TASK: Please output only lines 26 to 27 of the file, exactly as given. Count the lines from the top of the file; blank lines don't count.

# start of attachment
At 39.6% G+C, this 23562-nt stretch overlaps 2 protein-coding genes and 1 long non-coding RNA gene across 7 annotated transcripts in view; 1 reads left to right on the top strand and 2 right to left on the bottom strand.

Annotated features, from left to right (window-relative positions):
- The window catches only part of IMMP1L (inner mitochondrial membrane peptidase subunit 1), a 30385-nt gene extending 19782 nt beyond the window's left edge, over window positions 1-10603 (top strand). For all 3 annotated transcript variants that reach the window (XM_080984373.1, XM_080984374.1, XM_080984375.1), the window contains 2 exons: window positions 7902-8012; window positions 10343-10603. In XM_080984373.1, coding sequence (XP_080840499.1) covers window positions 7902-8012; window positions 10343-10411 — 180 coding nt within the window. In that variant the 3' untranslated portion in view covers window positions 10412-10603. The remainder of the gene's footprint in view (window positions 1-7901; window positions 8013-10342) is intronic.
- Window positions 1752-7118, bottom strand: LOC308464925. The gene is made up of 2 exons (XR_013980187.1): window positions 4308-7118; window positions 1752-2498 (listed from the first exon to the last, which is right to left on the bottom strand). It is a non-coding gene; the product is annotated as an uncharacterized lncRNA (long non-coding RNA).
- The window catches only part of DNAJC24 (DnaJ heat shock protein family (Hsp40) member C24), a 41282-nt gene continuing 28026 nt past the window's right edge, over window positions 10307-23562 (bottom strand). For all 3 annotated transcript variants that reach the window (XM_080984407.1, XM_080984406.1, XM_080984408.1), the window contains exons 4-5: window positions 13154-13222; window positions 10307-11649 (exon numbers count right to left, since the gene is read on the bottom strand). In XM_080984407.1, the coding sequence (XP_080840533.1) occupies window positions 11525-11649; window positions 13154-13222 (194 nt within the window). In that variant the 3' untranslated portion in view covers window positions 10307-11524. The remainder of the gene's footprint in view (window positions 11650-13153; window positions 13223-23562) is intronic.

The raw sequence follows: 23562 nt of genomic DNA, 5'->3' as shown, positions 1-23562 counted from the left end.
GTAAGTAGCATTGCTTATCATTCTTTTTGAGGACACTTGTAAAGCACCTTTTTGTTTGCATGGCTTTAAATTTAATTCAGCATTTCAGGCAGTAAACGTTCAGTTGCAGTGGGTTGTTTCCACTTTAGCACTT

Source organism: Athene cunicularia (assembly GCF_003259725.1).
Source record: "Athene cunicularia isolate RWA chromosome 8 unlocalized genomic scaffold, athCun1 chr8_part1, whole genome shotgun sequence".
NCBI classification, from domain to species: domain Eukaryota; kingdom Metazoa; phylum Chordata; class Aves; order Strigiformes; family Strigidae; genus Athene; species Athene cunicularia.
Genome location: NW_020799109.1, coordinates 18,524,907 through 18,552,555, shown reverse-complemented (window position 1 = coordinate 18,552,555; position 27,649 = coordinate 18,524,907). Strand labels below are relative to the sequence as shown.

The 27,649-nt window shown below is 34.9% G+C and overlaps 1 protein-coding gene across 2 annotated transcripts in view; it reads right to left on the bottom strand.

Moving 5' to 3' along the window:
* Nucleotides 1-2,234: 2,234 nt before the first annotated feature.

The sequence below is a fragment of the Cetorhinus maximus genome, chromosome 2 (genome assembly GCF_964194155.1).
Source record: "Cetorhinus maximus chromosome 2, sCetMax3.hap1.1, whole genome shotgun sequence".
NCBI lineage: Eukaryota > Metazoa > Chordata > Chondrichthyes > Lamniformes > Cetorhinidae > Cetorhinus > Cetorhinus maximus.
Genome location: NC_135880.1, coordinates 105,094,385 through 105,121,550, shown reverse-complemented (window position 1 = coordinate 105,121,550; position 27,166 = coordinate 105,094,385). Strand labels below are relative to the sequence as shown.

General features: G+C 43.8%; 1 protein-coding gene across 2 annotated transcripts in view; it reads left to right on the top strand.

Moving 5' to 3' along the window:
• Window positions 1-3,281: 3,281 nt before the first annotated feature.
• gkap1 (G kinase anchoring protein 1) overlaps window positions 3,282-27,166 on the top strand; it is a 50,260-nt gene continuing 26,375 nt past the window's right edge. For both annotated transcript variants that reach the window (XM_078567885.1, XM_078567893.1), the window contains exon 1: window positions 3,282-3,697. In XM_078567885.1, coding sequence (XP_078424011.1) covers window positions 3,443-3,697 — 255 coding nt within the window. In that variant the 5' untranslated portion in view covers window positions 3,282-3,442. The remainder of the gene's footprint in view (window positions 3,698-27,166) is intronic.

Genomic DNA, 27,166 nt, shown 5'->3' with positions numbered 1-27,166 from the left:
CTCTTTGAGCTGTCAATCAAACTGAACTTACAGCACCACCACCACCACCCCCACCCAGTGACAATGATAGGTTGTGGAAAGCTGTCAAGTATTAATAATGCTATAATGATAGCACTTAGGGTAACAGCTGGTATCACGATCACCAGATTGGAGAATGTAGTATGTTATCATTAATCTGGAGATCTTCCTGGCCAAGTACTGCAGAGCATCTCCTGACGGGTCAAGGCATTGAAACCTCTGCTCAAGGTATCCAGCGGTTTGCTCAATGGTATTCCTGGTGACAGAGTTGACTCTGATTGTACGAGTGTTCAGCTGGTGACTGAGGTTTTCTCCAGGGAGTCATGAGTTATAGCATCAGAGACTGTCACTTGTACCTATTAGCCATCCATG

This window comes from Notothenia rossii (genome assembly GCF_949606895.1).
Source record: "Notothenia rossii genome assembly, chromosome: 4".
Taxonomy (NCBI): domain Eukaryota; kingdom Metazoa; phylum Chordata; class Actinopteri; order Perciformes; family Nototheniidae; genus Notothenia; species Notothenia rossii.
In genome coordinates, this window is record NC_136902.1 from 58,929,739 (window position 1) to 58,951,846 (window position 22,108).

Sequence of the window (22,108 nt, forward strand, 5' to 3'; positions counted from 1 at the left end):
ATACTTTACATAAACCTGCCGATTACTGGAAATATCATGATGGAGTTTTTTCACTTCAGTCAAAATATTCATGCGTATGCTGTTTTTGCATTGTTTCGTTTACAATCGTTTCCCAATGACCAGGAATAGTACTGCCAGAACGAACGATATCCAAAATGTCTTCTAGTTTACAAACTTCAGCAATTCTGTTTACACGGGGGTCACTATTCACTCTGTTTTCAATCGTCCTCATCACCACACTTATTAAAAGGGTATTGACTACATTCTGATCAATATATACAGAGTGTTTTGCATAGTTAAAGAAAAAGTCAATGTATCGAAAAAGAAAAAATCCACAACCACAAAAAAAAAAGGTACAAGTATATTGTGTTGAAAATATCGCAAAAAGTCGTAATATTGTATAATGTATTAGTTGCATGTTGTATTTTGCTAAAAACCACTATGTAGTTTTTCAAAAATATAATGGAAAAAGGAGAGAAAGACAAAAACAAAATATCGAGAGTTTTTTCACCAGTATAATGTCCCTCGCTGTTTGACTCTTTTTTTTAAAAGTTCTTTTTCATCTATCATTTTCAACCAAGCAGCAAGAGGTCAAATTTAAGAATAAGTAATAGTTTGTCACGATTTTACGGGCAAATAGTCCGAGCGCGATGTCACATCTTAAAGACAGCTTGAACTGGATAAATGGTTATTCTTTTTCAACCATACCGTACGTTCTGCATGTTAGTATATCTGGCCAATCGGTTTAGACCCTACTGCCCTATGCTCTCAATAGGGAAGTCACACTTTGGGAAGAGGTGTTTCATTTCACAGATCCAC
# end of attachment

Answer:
Source record: "Notothenia rossii genome assembly, chromosome: 4".
Taxonomy (NCBI): domain Eukaryota; kingdom Metazoa; phylum Chordata; class Actinopteri; order Perciformes; family Nototheniidae; genus Notothenia; species Notothenia rossii.